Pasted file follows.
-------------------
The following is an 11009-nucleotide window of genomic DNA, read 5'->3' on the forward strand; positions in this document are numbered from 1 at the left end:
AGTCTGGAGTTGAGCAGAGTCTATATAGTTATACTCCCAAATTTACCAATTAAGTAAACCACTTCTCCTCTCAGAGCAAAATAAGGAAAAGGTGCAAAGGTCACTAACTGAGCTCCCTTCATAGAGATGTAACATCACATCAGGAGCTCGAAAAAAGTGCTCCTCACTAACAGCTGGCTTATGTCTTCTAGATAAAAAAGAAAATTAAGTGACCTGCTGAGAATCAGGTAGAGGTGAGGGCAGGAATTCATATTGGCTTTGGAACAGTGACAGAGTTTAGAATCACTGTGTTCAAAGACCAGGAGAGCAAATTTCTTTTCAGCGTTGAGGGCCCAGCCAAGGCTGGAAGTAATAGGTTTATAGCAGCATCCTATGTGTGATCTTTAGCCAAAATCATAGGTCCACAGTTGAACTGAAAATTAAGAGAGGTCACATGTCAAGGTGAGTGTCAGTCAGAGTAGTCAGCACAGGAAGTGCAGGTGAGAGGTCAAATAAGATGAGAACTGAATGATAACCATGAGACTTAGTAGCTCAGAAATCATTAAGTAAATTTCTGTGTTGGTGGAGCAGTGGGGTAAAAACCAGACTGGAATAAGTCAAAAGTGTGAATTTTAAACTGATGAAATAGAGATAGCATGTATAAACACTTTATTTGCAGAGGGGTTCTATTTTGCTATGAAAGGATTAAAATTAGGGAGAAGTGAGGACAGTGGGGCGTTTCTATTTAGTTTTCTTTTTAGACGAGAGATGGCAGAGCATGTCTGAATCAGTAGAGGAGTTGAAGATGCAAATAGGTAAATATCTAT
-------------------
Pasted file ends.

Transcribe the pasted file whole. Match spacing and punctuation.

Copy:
The following is an 11009-nucleotide window of genomic DNA, read 5'->3' on the forward strand; positions in this document are numbered from 1 at the left end:
AGTCTGGAGTTGAGCAGAGTCTATATAGTTATACTCCCAAATTTACCAATTAAGTAAACCACTTCTCCTCTCAGAGCAAAATAAGGAAAAGGTGCAAAGGTCACTAACTGAGCTCCCTTCATAGAGATGTAACATCACATCAGGAGCTCGAAAAAAGTGCTCCTCACTAACAGCTGGCTTATGTCTTCTAGATAAAAAAGAAAATTAAGTGACCTGCTGAGAATCAGGTAGAGGTGAGGGCAGGAATTCATATTGGCTTTGGAACAGTGACAGAGTTTAGAATCACTGTGTTCAAAGACCAGGAGAGCAAATTTCTTTTCAGCGTTGAGGGCCCAGCCAAGGCTGGAAGTAATAGGTTTATAGCAGCATCCTATGTGTGATCTTTAGCCAAAATCATAGGTCCACAGTTGAACTGAAAATTAAGAGAGGTCACATGTCAAGGTGAGTGTCAGTCAGAGTAGTCAGCACAGGAAGTGCAGGTGAGAGGTCAAATAAGATGAGAACTGAATGATAACCATGAGACTTAGTAGCTCAGAAATCATTAAGTAAATTTCTGTGTTGGTGGAGCAGTGGGGTAAAAACCAGACTGGAATAAGTCAAAAGTGTGAATTTTAAACTGATGAAATAGAGATAGCATGTATAAACACTTTATTTGCAGAGGGGTTCTATTTTGCTATGAAAGGATTAAAATTAGGGAGAAGTGAGGACAGTGGGGCGTTTCTATTTAGTTTTCTTTTTAGACGAGAGATGGCAGAGCATGTCTGAATCAGTAGAGGAGTTGAAGATGCAAATAGGTAAATATCTAT